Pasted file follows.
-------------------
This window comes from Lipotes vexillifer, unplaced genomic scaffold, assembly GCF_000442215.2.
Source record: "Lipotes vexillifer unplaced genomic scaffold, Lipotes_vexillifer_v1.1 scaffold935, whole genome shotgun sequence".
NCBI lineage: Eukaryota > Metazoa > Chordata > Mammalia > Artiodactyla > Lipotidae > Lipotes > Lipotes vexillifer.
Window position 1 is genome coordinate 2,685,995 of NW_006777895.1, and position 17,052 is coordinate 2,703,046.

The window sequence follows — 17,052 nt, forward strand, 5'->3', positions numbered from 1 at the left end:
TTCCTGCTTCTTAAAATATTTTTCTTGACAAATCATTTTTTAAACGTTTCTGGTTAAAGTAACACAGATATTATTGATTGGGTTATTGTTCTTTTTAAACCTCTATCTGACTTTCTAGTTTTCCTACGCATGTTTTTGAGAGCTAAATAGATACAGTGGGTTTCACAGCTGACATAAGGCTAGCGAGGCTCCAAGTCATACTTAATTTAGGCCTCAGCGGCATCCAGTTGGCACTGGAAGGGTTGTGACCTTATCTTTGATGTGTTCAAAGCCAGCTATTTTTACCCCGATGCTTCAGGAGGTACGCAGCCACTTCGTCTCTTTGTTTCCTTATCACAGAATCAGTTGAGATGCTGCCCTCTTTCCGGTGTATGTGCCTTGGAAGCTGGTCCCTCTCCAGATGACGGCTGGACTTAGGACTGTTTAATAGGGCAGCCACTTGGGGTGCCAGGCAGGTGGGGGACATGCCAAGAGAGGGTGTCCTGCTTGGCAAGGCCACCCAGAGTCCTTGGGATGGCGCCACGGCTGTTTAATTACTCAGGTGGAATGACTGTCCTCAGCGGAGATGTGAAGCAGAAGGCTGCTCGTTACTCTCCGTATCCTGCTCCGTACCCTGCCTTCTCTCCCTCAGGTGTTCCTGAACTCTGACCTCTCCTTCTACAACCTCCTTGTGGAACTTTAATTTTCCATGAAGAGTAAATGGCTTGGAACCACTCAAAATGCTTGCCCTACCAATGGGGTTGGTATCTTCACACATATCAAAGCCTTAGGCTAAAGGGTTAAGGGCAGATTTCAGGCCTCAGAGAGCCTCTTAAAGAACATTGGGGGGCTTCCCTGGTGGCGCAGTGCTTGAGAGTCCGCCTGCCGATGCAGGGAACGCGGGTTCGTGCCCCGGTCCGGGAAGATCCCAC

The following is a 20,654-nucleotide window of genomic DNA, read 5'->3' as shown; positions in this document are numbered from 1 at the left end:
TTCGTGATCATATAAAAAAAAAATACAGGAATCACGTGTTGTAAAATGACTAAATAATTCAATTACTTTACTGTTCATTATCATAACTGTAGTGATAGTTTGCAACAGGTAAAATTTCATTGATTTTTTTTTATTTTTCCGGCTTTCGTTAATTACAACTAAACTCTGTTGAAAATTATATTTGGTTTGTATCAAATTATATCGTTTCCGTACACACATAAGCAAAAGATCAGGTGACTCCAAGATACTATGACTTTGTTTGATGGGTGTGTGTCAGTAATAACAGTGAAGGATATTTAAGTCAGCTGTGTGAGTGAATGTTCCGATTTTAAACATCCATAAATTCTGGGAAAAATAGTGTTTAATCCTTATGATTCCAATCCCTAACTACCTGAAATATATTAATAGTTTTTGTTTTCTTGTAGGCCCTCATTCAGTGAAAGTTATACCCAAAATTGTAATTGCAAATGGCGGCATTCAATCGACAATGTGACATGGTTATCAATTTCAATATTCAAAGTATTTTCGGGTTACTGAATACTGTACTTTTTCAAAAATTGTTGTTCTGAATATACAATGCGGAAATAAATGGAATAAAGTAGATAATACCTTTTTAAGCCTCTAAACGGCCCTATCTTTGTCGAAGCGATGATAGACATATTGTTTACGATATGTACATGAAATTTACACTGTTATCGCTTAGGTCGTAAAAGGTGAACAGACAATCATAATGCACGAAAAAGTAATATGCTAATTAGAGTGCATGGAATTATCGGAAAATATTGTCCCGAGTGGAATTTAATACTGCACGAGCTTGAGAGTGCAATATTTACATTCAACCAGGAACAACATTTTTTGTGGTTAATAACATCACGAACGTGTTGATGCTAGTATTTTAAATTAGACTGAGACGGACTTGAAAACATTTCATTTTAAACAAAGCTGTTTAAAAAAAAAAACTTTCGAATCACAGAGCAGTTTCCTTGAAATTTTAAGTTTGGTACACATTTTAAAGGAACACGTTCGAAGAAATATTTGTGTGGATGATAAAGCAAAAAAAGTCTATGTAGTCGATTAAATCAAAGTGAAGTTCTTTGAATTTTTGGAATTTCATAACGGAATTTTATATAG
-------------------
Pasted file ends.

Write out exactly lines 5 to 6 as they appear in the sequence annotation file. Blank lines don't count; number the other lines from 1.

The window sequence follows — 17,052 nt, forward strand, 5'->3', positions numbered from 1 at the left end:
TTCCTGCTTCTTAAAATATTTTTCTTGACAAATCATTTTTTAAACGTTTCTGGTTAAAGTAACACAGATATTATTGATTGGGTTATTGTTCTTTTTAAACCTCTATCTGACTTTCTAGTTTTCCTACGCATGTTTTTGAGAGCTAAATAGATACAGTGGGTTTCACAGCTGACATAAGGCTAGCGAGGCTCCAAGTCATACTTAATTTAGGCCTCAGCGGCATCCAGTTGGCACTGGAAGGGTTGTGACCTTATCTTTGATGTGTTCAAAGCCAGCTATTTTTACCCCGATGCTTCAGGAGGTACGCAGCCACTTCGTCTCTTTGTTTCCTTATCACAGAATCAGTTGAGATGCTGCCCTCTTTCCGGTGTATGTGCCTTGGAAGCTGGTCCCTCTCCAGATGACGGCTGGACTTAGGACTGTTTAATAGGGCAGCCACTTGGGGTGCCAGGCAGGTGGGGGACATGCCAAGAGAGGGTGTCCTGCTTGGCAAGGCCACCCAGAGTCCTTGGGATGGCGCCACGGCTGTTTAATTACTCAGGTGGAATGACTGTCCTCAGCGGAGATGTGAAGCAGAAGGCTGCTCGTTACTCTCCGTATCCTGCTCCGTACCCTGCCTTCTCTCCCTCAGGTGTTCCTGAACTCTGACCTCTCCTTCTACAACCTCCTTGTGGAACTTTAATTTTCCATGAAGAGTAAATGGCTTGGAACCACTCAAAATGCTTGCCCTACCAATGGGGTTGGTATCTTCACACATATCAAAGCCTTAGGCTAAAGGGTTAAGGGCAGATTTCAGGCCTCAGAGAGCCTCTTAAAGAACATTGGGGGGCTTCCCTGGTGGCGCAGTGCTTGAGAGTCCGCCTGCCGATGCAGGGAACGCGGGTTCGTGCCCCGGTCCGGGAAGATCCCAC